And if nothing else, they're two years closer to their prime, and the NBA owners don't want to pay an NBA salary for those two years. They'd rather have the kids go to college, where they can work on their game and get a whole bunch of publicity, all at no cost to the league. Plus, entering the league at 20 rather than 18 makes it more likely that a player will only cash in with a big, long-term contract once in his career, rather than twice.

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It looks like win-win-win for the NBA to keep the kids out.

There's another argument too, that all these 18-year-olds are ruining the league because they come in unable to play, without fundamentals and so on, though, oddly, the same people who make this argument also complain that fundamentals aren't taught in college. This line of argument is completely bogus.

Two years ago, when the minimum-age issue bubbled up, I counted up how many teenagers were on NBA rosters. I wondered who these guys were who were simultaneously ruining college and pro basketball. You know how many there were? Four. Dajuan Wagner, Jamal Sampson, Amare Stoudemire and Eddy Curry.

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Stoudemire was such a problem for the NBA that it gave him the Rookie of the Year award. The next year, LeBron James won it. James would still be banned from the NBA if the age limit were in place. LeBron James. As O'Neal put it, the face of the league.

Things have changed since 2002-03. Stoudemire and James have been named top rookies, and the number of players on NBA rosters who weren't 20 at the time of the 2004 draft is 17. That's quite an increase, but it's still fewer than one per team. Eighteen of the 30 teams have no teenage players. There just aren't enough teenagers to affect the overall quality of play.

Six of the 17 teenagers have seen almost no playing time. How exactly is Darko Milicic hurting the quality of play in the NBA by sitting on the Pistons' bench rather than having some college graduate sitting on the Pistons' bench? And if these teenagers can't play, why are some of them playing so much?

Why does Dwight Howard, for example, a 19-year-old power forward and the first pick in this year's draft, play 32 minutes a game for the Magic when Tony Battie, who went to Texas Tech and didn't come into the league until he was a codger of 21, plays only 23 minutes, and despite that college grooming has never come close to 32 minutes a game in eight seasons? What fine former college star is Celtics forward Al Jefferson depriving of P.T. with his 14 minutes a game?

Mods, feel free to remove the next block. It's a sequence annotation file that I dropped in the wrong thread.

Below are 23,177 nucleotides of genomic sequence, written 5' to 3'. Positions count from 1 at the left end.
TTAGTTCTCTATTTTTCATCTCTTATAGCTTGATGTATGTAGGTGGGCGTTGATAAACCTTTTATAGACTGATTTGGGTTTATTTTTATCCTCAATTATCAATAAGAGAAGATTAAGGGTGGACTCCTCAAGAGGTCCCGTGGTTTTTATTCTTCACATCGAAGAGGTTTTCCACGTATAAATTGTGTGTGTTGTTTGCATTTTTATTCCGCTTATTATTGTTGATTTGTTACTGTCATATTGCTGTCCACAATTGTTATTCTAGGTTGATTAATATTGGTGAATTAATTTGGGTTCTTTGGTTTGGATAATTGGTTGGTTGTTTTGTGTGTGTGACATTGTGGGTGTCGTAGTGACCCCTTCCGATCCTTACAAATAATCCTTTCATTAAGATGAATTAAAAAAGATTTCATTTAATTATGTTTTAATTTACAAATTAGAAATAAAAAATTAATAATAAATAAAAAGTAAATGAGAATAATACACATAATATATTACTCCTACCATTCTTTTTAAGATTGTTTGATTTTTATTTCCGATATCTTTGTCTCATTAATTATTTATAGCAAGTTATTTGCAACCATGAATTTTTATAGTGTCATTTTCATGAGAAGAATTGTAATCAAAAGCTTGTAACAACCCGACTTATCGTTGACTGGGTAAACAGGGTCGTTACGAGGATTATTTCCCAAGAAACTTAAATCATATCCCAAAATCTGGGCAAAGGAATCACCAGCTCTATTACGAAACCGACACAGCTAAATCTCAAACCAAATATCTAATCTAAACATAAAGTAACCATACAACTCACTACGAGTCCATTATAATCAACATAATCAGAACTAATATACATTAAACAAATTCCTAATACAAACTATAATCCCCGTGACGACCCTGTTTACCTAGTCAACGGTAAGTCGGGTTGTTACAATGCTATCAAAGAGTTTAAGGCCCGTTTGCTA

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Plenty of college guys can't play. O'Neal, who mostly sat on the bench for four years in Portland before becoming a star in Indianapolis, says that was a better basketball education than college would have been. "There's no better way to deal with the NBA other than dealing with the NBA, hands on, on the job," he said Tuesday night. "College doesn't teach you about the NBA. College teaches you about college."

That's a debatable point, but there's no doubt that quality of play is a red herring.

Some money might be saved by not having to pay teenagers like Milicic or Travis Outlaw to ride the pine. But in the wake of Stoudemire and especially James, not to mention Carmelo Anthony, who would have been too young to lead the Nuggets to their first playoff spot in 400 years last season, the idea of a minimum age of 20 is probably not going to fly.

Stern and the NBA owners have to know that, and they have to know too that the money saved by not having to pay the Darko Milicics of the world might not be as much as the money not made by not having the LeBron Jameses, Amare Stoudemires and Carmelo Anthonys of the world, teenagers who are franchise players, All-Stars, merchandise movers.

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The age minimum is probably nothing more than a bargaining chip, and probably has nothing to do with race at all. As O'Neal noted in his clarification Tuesday, there's no reason to think Stern and the rest of the NBA brass and owners are racists. People who'd rather not see black folks making top dollar would, you'd think, stay away from the NBA in the first place.

But I'm glad O'Neal said what he did. Even if the answer is no, the question was worth asking. We've been talking about race in America for the last day or so, and even if the talk hasn't really led anywhere, that's never a bad thing.

Previous column: Mitch Albom